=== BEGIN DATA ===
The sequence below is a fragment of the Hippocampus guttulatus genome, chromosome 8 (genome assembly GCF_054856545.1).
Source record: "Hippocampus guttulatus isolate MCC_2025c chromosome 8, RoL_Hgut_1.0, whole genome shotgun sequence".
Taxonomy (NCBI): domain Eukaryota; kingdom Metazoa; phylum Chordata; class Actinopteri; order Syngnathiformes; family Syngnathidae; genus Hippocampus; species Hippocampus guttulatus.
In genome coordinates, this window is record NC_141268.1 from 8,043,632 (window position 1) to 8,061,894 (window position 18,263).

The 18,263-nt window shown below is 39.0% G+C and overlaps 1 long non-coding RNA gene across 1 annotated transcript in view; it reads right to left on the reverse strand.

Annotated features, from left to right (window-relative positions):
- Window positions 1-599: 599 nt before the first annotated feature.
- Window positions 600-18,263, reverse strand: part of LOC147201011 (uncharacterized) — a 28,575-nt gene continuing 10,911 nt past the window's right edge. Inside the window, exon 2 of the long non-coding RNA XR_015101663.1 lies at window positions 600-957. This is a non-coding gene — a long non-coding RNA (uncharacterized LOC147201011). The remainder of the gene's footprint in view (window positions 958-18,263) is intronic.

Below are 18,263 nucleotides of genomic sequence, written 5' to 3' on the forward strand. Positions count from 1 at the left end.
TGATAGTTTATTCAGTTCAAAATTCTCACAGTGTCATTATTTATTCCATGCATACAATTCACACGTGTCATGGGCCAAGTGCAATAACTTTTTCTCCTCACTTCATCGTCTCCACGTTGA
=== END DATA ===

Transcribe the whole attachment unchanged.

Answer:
The sequence below is a fragment of the Hippocampus guttulatus genome, chromosome 8 (genome assembly GCF_054856545.1).
Source record: "Hippocampus guttulatus isolate MCC_2025c chromosome 8, RoL_Hgut_1.0, whole genome shotgun sequence".
Taxonomy (NCBI): domain Eukaryota; kingdom Metazoa; phylum Chordata; class Actinopteri; order Syngnathiformes; family Syngnathidae; genus Hippocampus; species Hippocampus guttulatus.
In genome coordinates, this window is record NC_141268.1 from 8,043,632 (window position 1) to 8,061,894 (window position 18,263).

The 18,263-nt window shown below is 39.0% G+C and overlaps 1 long non-coding RNA gene across 1 annotated transcript in view; it reads right to left on the reverse strand.

Annotated features, from left to right (window-relative positions):
- Window positions 1-599: 599 nt before the first annotated feature.
- Window positions 600-18,263, reverse strand: part of LOC147201011 (uncharacterized) — a 28,575-nt gene continuing 10,911 nt past the window's right edge. Inside the window, exon 2 of the long non-coding RNA XR_015101663.1 lies at window positions 600-957. This is a non-coding gene — a long non-coding RNA (uncharacterized LOC147201011). The remainder of the gene's footprint in view (window positions 958-18,263) is intronic.

Below are 18,263 nucleotides of genomic sequence, written 5' to 3' on the forward strand. Positions count from 1 at the left end.
TGATAGTTTATTCAGTTCAAAATTCTCACAGTGTCATTATTTATTCCATGCATACAATTCACACGTGTCATGGGCCAAGTGCAATAACTTTTTCTCCTCACTTCATCGTCTCCACGTTGA